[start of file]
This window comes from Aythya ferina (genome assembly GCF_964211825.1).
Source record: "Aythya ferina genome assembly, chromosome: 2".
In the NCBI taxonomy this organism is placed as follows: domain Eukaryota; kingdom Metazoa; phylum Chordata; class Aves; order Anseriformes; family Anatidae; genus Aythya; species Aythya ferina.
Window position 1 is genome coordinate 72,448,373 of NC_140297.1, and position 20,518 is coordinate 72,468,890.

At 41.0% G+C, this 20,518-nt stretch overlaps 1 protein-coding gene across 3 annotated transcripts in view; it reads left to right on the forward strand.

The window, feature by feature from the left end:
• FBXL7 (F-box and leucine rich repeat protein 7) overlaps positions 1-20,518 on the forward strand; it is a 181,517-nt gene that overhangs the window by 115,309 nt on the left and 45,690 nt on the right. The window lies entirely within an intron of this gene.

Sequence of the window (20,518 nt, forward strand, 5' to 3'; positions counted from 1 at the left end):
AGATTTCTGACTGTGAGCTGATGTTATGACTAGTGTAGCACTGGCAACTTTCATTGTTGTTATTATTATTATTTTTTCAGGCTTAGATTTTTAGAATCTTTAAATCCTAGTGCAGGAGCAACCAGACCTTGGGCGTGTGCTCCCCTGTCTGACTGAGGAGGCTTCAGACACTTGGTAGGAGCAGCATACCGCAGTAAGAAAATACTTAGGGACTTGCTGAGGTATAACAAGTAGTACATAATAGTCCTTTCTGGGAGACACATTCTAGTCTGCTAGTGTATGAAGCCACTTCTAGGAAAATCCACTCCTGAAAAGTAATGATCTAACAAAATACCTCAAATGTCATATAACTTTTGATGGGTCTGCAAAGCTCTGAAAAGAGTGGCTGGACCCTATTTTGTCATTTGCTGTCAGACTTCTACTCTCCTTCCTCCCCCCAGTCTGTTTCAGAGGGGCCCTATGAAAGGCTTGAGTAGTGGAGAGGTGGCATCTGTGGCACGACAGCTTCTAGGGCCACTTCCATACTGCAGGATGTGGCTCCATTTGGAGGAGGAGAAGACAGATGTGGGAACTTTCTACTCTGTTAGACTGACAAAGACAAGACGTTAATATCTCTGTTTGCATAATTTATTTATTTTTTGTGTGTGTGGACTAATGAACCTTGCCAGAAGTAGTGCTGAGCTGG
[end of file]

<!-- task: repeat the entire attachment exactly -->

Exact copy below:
This window comes from Aythya ferina (genome assembly GCF_964211825.1).
Source record: "Aythya ferina genome assembly, chromosome: 2".
In the NCBI taxonomy this organism is placed as follows: domain Eukaryota; kingdom Metazoa; phylum Chordata; class Aves; order Anseriformes; family Anatidae; genus Aythya; species Aythya ferina.
Window position 1 is genome coordinate 72,448,373 of NC_140297.1, and position 20,518 is coordinate 72,468,890.

At 41.0% G+C, this 20,518-nt stretch overlaps 1 protein-coding gene across 3 annotated transcripts in view; it reads left to right on the forward strand.

The window, feature by feature from the left end:
• FBXL7 (F-box and leucine rich repeat protein 7) overlaps positions 1-20,518 on the forward strand; it is a 181,517-nt gene that overhangs the window by 115,309 nt on the left and 45,690 nt on the right. The window lies entirely within an intron of this gene.

Sequence of the window (20,518 nt, forward strand, 5' to 3'; positions counted from 1 at the left end):
AGATTTCTGACTGTGAGCTGATGTTATGACTAGTGTAGCACTGGCAACTTTCATTGTTGTTATTATTATTATTTTTTCAGGCTTAGATTTTTAGAATCTTTAAATCCTAGTGCAGGAGCAACCAGACCTTGGGCGTGTGCTCCCCTGTCTGACTGAGGAGGCTTCAGACACTTGGTAGGAGCAGCATACCGCAGTAAGAAAATACTTAGGGACTTGCTGAGGTATAACAAGTAGTACATAATAGTCCTTTCTGGGAGACACATTCTAGTCTGCTAGTGTATGAAGCCACTTCTAGGAAAATCCACTCCTGAAAAGTAATGATCTAACAAAATACCTCAAATGTCATATAACTTTTGATGGGTCTGCAAAGCTCTGAAAAGAGTGGCTGGACCCTATTTTGTCATTTGCTGTCAGACTTCTACTCTCCTTCCTCCCCCCAGTCTGTTTCAGAGGGGCCCTATGAAAGGCTTGAGTAGTGGAGAGGTGGCATCTGTGGCACGACAGCTTCTAGGGCCACTTCCATACTGCAGGATGTGGCTCCATTTGGAGGAGGAGAAGACAGATGTGGGAACTTTCTACTCTGTTAGACTGACAAAGACAAGACGTTAATATCTCTGTTTGCATAATTTATTTATTTTTTGTGTGTGTGGACTAATGAACCTTGCCAGAAGTAGTGCTGAGCTGG